Remember all those who are not laughing: The LGBTQIA+ community at NT

“I’m not ashamed to be gay, because it made me a stronger person, but I am afraid of the ideas and hatred that are quietly brewing at New Trier.”

These are the words of an anonymous gay student in a letter to the editor dated February 5, 1993.

In the age of legalized same- sex marriage and a seemingly progressive society, our world should exist without this undercurrent of homophobia–but have we really changed since this letter was submitted? Is the burden of being LGBTQIA+ really lighter?

While writing this, I couldn’t help but think of a phenomenon I experienced while on JV Softball.

Oftentimes when my teammates were asked if they played a sport, they would say they didn’t play anything or had a canned response at the ready if they were honest.

Our team ranged from ages 14-18, each player with intensely different backgrounds and views on the world, yet somehow we were close. While there was a definite sense of love and respect on the team, I couldn’t help but pick up on social cue that playing softball was something to be subtle about.

While carpooling one night, we started talking about why we never wore our gear to school. It was embarrassing we all agreed, but why?

I began to realize the reason behind our omission of playing. It wasn’t that our team had a losing streak or that it was no cut.

It was something deeper, more ingrained. We were living under the weight of a stereotype of a “lesbian” sport and we all knew it. We always seemed to want to beat outsiders to the punchline to protect ourselves, and I was tired of it. I get it, people make jokes based on stereotypes to try to be funny, but I’ve seen how these jokes turn serious when the stereotype applies to someone.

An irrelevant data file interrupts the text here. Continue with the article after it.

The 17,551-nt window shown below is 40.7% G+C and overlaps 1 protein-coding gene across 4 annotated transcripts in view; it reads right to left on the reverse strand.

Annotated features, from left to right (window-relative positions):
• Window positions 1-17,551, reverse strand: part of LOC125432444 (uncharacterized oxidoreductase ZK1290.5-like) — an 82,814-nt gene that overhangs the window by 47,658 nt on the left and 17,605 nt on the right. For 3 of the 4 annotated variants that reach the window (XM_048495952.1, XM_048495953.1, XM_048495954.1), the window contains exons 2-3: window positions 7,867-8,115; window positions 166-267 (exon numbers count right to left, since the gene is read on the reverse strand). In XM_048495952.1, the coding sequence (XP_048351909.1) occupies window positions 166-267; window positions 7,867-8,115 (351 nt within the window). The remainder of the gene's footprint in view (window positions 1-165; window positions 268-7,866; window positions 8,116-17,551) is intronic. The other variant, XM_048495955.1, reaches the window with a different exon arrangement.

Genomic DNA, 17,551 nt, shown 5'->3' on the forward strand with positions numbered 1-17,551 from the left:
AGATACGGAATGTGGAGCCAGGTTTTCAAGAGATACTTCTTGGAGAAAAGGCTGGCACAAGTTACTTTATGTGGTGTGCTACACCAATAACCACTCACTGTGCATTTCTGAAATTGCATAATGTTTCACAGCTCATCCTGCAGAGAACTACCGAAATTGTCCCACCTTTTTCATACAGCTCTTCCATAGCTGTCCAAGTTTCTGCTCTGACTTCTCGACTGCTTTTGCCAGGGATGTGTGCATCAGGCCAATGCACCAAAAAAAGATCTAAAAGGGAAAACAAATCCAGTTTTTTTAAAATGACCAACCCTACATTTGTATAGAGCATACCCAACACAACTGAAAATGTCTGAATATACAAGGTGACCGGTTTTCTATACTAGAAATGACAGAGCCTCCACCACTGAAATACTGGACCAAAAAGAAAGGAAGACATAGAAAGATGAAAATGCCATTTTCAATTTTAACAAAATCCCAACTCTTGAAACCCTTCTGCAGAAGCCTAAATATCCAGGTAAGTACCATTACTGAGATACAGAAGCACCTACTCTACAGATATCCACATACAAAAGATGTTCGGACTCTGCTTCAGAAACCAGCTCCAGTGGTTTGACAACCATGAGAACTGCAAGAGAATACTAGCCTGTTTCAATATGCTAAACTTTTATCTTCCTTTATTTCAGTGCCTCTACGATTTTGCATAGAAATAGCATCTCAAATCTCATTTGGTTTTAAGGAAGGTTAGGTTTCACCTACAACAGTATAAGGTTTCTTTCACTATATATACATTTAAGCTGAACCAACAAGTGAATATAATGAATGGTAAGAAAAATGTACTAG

We always seemed to want to beat outsiders to the punchline to protect ourselves, and I was tired of it.”

— Anonymous

It’s the people in the anonymous letters that internalize locker room talk, that live in constant fear of outing themselves if they say anything.

Administration has made a definite effort to create a more inclusive environment for LGBTQIA+ people, with gender- neutral bathrooms and clubs like GSA.

While you can’t standardize acceptance, I do feel that our generation is going in the right direction. There’s a promising contrast on these pages thanks to the difference of just a few years, “loneliness and isolation” vs. Jacob Imber who was welcomed as the first openly gay SA president.

I’m not claiming to have all the answers, there may be some layers to homophobia that we can never solve. All I’m asking is that next time you hear a “gay” joke or stereotype, remember the people who aren’t laughing.